February 2009

Daniele Pantano


Daniele Pantano is a Swiss poet, translator, critic, and editor born of Sicilian and German parentage in Langenthal (Canton of Berne). His next books, The Oldest Hands in the World (a collection of poems), The Possible Is Monstrous: Selected Poems by Friedrich Durrenmatt and The Collected Works of Georg Trakl, are forthcoming from Black Lawrence Press. Pantano divides his time between Switzerland, the United States, and England, where he is Senior Lecturer in Creative Writing at Edge Hill University.

The Oldest Hands in the World    

On this chair, as I am every morning, waiting
For the cappuccino and brioche to arrive,

And the girl with the oldest hands in the world,
I sense exile is a city reared by eternal artifice.
All sweet violence and thought and repetition.

Beyond what history has left of this topography,
The cup is whiteness, the coffee brown semen.
My first sip makes her appear with provender
And sandals from behind the insignificant ruins.

But for the time being, ruins are eucalyptus trees.
And she not a girl on her way to feed chickens

But a face concealed by dripping nets. Dressed
In black sails and hair dyed a Roman blonde.

The lips of her soul are burning sages, I know.
Her name, I don't. Only her hands matter.

Laden with broached scars, they remind me--
Home is where children sprout in rippled soil.

Where footsteps are mosaics of possibility.

To go on. Finish breakfast. Read the line
That ends in God's breath. Again.



Guinea Pigs    

Having accused—executed—bled—skinned—scattered them
For the beasts of Schoren Forest—we shot down the hillside
On a black sled. Scared shitless—my brother—clutching
My boyish waist—knees bent—nose against ribs—not
Because of what we'd done—speed—or father's finger-splitting
Belt—but because he'd forgotten his smile as the creatures' bodies
Went as cold and flat as Grandpa's blades used to slaughter Schweine.  
December never ended without it—them—hung like pink whales
In a heavy sky—blood-soaked hay—fires readied—ground littered
With hooves. And whenever mother lugged another fatback inside—
Großvater—gutting—would say: Remember—don't be taking unless you're
Smile when you kill—He'll remember when it's your turn
. Later—led
By mother's suicide note—I hit upon those meats—tucked away—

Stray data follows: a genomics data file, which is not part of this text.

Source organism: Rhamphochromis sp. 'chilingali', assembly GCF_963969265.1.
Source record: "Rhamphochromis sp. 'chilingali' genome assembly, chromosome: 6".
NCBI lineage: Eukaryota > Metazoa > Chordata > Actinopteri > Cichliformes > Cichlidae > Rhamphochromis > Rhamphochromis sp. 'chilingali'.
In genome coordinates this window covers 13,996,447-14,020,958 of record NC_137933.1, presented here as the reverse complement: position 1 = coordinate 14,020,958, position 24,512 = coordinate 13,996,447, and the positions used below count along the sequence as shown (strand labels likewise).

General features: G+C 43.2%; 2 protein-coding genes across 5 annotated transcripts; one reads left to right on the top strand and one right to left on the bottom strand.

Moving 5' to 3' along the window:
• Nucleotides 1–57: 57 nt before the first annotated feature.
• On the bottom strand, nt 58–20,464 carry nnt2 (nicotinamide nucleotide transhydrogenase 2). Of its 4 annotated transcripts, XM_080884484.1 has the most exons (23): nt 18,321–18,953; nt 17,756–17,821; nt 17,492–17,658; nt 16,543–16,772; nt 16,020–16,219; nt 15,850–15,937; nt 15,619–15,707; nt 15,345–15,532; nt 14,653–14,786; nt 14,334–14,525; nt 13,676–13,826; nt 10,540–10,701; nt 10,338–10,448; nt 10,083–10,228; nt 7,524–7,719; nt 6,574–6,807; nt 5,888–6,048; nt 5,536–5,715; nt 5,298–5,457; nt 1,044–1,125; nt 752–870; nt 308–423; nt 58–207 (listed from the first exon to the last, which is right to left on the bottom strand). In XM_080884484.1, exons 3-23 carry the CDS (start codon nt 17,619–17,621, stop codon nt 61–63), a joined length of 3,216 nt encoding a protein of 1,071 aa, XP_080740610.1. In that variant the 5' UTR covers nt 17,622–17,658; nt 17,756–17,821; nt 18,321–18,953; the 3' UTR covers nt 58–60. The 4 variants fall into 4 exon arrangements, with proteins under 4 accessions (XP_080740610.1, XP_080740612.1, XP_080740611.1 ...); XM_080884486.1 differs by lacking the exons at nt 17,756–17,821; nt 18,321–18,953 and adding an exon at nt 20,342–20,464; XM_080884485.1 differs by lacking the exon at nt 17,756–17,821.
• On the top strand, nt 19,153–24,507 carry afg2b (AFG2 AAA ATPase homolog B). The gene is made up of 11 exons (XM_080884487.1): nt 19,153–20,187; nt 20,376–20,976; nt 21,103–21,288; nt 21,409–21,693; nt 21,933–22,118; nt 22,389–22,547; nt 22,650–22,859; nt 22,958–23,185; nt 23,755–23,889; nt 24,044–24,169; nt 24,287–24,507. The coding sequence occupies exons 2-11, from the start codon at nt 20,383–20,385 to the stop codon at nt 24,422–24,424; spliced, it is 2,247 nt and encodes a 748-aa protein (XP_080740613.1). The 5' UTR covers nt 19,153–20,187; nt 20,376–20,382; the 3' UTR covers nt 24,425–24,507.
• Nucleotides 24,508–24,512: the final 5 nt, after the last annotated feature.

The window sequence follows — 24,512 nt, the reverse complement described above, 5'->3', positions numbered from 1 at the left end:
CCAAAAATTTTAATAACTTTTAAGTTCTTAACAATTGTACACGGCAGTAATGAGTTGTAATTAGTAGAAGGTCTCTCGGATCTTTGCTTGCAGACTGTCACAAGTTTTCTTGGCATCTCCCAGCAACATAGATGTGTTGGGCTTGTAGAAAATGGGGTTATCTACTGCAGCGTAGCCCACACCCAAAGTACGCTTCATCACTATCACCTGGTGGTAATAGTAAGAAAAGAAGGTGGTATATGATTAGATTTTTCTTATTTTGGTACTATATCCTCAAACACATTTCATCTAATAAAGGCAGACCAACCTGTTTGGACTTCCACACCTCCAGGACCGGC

An overcured history of infidelities—marriages—abortions—a box
Of Walker's Pure Butter Shortbread Petticoat Tails filled with Wehrpaß
Battle Map—Iron Cross—Photos: Grandpa smiling—(striking, in uniform)—

(Strained, in Leningrad)—(deadly, between my freshly slit fingers).



Late December    

Clearly. Nothing much is happening. Kids continue to wish.
For snow. The rest. For something other than the possible.
Something other than the fog. Settling as thorns. Frozen.
On fences. Winter, in its subtlest arrival, barbs our barriers.
Still. No one misses the ordinary. Not even the blackbirds.
Just as no one, on either side, misses the end of the world.  



Rules of the Game    

(translation, Friedrich Duerrenmatt)

In the grimmest of moments
don't ask for the impossible
Play by the rules

Don't judge the judged
You're one of them
Don't interfere, you're
     already part of it

Be human, step back
We all get what we deserve
You can't save anybody

There's no injustice
only the terrible

You're what happens
It serves you right




Im Unerbittlichen
fordere nicht Unerfüllbares
Halte die Spielregeln ein

Richte nicht die Gerichteten
Du bist einer von ihnen
Misch dich nicht ein, du bist

Sei menschlich, nimm Abstand
Jeden trifft ein eigener Pfeil
Du kannst niemanden schützen

Unrechtes geschieht nicht
aber Furchtbares

Was geschieht, bist du
Es geschieht dir recht

—Friedrich Duerrenmatt


Copyright 1986

Diogenes Verlag AG Zürich

All rights reserved.



Daniele Pantano: Poetry
Copyright ©2009 The Cortland Review Issue 42The Cortland Review